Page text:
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U.S. Revenue Cutters In
The War of 1812

A Mariners Museum painting depicting the capture of the Revenue Cutter Surveyor in the War of 1812

The capture of the Revenue Cutter Surveyor
by forces of the Royal Navy, 1813.  A watercolor
by Irwin John Bevan.

Courtesy of the Mariners' Museum


U.S. Coast Guard Auxliary Historical Ships Company personnel portraying the uniforms worn by Revenue personnel in the 1800s.

During the War of 1812 the nation's revenue cutters primary wartime mission was supporting and augmenting the Navy with its shallow-draft cutters.  As Treasury Secretary Albert Gallatin noted after the war began the Navy did not have "small, fast sailing vessels" because there were "but six vessels belonging to the Navy, under the size of frigates; and that number is inadequate...".

The cutters distinguished themselves during the war early but suffered significant losses.  It was a cutter, Jefferson, that captured the first British merchant vessel of the war when it seized the Patriot in June, 1812.  The following month the cutter James Madison captured the British Shamrock.  One of the more hotly contested wartime engagements of the war for the Revenue Marine was between the cutter Surveyor, commanded by Revenue Captain Samuel Travis, and boarding parties deployed from the British frigate HMS Narcissus.  Although Surveyor was captured after a bloody skirmish, the British commander considered his combat opponent to have shown such bravery that he returned Captain Travis' surrendered sword.  Another cutter, Commodore Barry, was captured by British assault forces on 3 August 1812 after her crew put up a stout defense.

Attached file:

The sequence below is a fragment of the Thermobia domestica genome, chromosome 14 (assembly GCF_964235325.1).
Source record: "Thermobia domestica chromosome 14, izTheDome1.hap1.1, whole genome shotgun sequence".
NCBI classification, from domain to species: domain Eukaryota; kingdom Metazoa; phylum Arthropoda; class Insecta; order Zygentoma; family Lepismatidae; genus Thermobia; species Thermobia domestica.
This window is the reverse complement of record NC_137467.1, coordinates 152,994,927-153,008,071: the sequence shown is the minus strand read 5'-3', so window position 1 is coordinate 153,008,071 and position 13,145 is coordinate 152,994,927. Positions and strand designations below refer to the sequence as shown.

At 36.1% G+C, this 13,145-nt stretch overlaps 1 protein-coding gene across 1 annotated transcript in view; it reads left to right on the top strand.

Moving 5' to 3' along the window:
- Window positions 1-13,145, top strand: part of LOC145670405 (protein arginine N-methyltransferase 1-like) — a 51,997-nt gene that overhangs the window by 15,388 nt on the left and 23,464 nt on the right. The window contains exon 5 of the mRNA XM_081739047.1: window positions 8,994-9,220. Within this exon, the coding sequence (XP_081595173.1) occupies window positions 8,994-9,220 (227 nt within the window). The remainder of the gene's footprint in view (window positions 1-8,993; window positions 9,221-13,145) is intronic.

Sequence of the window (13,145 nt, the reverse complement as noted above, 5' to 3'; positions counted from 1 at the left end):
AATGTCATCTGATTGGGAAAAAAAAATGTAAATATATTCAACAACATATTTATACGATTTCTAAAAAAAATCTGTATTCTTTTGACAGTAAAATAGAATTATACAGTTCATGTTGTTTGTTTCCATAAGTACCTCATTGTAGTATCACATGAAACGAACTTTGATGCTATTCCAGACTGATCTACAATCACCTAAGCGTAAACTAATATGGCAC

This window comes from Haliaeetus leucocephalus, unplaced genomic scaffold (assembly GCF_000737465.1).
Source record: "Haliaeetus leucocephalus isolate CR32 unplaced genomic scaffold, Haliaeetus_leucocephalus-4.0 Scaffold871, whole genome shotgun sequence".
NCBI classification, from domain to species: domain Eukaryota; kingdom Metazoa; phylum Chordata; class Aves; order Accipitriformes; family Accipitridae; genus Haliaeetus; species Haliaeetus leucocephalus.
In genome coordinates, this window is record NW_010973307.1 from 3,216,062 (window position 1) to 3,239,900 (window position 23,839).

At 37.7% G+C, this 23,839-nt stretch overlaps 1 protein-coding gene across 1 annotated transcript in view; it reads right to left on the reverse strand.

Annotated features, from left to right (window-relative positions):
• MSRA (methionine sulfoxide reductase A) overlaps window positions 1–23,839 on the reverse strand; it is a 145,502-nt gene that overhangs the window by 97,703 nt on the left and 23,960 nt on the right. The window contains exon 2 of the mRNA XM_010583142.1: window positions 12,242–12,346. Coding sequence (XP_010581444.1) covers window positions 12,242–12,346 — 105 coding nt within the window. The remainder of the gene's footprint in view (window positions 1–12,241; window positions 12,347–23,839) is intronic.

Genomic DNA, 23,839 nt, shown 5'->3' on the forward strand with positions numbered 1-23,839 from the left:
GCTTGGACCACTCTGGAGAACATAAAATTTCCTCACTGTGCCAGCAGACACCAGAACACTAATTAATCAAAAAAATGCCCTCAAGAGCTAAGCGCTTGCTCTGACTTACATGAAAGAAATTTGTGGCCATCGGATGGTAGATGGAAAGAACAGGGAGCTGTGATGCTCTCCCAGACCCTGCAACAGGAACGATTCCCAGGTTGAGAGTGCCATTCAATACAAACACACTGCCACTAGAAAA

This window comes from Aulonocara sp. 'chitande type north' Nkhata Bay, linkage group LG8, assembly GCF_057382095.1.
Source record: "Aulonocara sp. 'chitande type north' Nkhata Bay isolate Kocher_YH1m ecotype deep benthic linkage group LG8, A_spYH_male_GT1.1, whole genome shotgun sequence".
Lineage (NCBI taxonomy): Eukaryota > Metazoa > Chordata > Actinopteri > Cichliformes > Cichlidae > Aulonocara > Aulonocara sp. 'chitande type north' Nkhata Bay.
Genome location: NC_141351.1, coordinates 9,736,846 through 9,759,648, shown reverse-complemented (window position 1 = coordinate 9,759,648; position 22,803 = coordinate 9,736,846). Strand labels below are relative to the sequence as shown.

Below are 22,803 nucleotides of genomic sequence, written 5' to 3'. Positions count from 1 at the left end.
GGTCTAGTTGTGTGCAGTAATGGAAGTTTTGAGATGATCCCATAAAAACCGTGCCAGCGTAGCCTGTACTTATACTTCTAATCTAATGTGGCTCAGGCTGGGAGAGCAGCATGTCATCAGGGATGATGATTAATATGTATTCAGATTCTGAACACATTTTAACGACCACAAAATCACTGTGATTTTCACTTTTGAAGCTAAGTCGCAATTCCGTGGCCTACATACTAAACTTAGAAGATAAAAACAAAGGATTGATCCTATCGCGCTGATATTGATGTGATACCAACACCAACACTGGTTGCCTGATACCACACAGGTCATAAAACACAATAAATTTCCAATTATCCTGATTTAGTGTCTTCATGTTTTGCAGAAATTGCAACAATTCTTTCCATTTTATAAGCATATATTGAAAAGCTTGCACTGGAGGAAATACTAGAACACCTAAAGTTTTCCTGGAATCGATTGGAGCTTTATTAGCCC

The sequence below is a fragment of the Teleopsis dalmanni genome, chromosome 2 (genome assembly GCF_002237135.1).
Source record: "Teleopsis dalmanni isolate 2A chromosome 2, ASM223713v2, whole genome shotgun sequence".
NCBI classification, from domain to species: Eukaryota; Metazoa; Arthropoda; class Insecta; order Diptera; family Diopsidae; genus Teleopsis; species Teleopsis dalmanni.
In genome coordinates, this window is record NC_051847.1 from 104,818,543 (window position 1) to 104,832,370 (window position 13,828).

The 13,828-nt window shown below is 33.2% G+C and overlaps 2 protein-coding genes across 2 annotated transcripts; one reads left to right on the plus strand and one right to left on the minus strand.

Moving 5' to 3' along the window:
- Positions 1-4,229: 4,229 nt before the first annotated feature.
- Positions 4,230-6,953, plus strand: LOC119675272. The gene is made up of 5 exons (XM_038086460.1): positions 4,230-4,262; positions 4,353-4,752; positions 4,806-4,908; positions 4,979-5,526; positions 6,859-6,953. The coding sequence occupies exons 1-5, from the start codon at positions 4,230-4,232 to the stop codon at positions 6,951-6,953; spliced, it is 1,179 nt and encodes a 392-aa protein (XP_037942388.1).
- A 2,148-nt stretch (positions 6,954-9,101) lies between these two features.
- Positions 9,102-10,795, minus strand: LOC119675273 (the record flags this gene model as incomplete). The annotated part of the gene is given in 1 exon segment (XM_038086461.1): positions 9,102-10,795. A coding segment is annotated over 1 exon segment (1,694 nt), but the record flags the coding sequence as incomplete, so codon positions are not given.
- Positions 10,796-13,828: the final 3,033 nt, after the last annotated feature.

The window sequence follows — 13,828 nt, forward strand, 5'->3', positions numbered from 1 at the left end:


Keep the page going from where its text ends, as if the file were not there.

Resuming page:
The defense of the cutter Eagle against the attack of the British brig HMS Dispatch and an accompanying sloop was one of the more dramatic incidents of the war.  With the cutter run purposely aground on Long Island, the crew dragged some of the cutter's guns onto a high bluff.  From there Eagle’s crew, with the support of some local militia, fought the British from mid-morning until late afternoon.  When the cuttermen exhausted their large shot, so the popular legend goes, they tore up the cutter’s logbook to use as wads and fired back at their enemy with spent British cannon balls.

The war left few legacies for the small service.  They suffered their first prisoners-of-war taken by the enemy--the only POWs the service had until World War II.  Their treatment by their captors and then by an seemingly uncaring Treasury Department after the war led to controversy about their status as veterans, a controversy not fully settled until the creation of the Coast Guard in 1915.  Despite that and the grievous losses, however, the cutters proved they could lay alongside an enemy, fight on the decks in hand-to-hand combat and spill blood with the greatest naval force of the time.  The War of 1812 was a difficult and dangerous war for the cutters but one that firmly established the protection of the nation's coast and its coastal waters as one of the service's most important and long-lasing missions.  Even to this day cutters specialize in and continue to serve in littoral or "brown water" combat operations.


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Last Modified 1/12/2016